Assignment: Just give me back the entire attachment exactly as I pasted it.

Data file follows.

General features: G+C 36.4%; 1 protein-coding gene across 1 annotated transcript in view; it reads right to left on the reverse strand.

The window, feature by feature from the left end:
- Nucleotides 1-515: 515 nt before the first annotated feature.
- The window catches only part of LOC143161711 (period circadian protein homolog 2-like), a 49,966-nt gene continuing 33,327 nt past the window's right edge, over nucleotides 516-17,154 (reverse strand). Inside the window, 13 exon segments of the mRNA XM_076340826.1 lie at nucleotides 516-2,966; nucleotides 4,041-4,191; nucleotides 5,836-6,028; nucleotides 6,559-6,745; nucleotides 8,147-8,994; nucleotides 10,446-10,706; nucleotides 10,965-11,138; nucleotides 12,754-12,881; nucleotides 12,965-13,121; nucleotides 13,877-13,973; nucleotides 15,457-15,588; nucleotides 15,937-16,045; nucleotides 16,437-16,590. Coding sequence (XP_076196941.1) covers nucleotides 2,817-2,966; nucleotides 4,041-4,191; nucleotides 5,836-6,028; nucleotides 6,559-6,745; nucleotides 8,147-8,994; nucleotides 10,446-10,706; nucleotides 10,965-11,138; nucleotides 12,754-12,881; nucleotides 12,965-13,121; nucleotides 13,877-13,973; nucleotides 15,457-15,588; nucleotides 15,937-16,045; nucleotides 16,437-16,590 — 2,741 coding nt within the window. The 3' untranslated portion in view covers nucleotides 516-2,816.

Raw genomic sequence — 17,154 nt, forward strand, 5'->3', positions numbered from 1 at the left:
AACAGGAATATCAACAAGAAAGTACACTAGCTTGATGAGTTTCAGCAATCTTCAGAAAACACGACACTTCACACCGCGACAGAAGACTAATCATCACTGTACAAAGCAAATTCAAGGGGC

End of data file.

General features: G+C 36.4%; 1 protein-coding gene across 1 annotated transcript in view; it reads right to left on the reverse strand.

The window, feature by feature from the left end:
- Nucleotides 1-515: 515 nt before the first annotated feature.
- The window catches only part of LOC143161711 (period circadian protein homolog 2-like), a 49,966-nt gene continuing 33,327 nt past the window's right edge, over nucleotides 516-17,154 (reverse strand). Inside the window, 13 exon segments of the mRNA XM_076340826.1 lie at nucleotides 516-2,966; nucleotides 4,041-4,191; nucleotides 5,836-6,028; nucleotides 6,559-6,745; nucleotides 8,147-8,994; nucleotides 10,446-10,706; nucleotides 10,965-11,138; nucleotides 12,754-12,881; nucleotides 12,965-13,121; nucleotides 13,877-13,973; nucleotides 15,457-15,588; nucleotides 15,937-16,045; nucleotides 16,437-16,590. Coding sequence (XP_076196941.1) covers nucleotides 2,817-2,966; nucleotides 4,041-4,191; nucleotides 5,836-6,028; nucleotides 6,559-6,745; nucleotides 8,147-8,994; nucleotides 10,446-10,706; nucleotides 10,965-11,138; nucleotides 12,754-12,881; nucleotides 12,965-13,121; nucleotides 13,877-13,973; nucleotides 15,457-15,588; nucleotides 15,937-16,045; nucleotides 16,437-16,590 — 2,741 coding nt within the window. The 3' untranslated portion in view covers nucleotides 516-2,816.

Raw genomic sequence — 17,154 nt, forward strand, 5'->3', positions numbered from 1 at the left:
AACAGGAATATCAACAAGAAAGTACACTAGCTTGATGAGTTTCAGCAATCTTCAGAAAACACGACACTTCACACCGCGACAGAAGACTAATCATCACTGTACAAAGCAAATTCAAGGGGC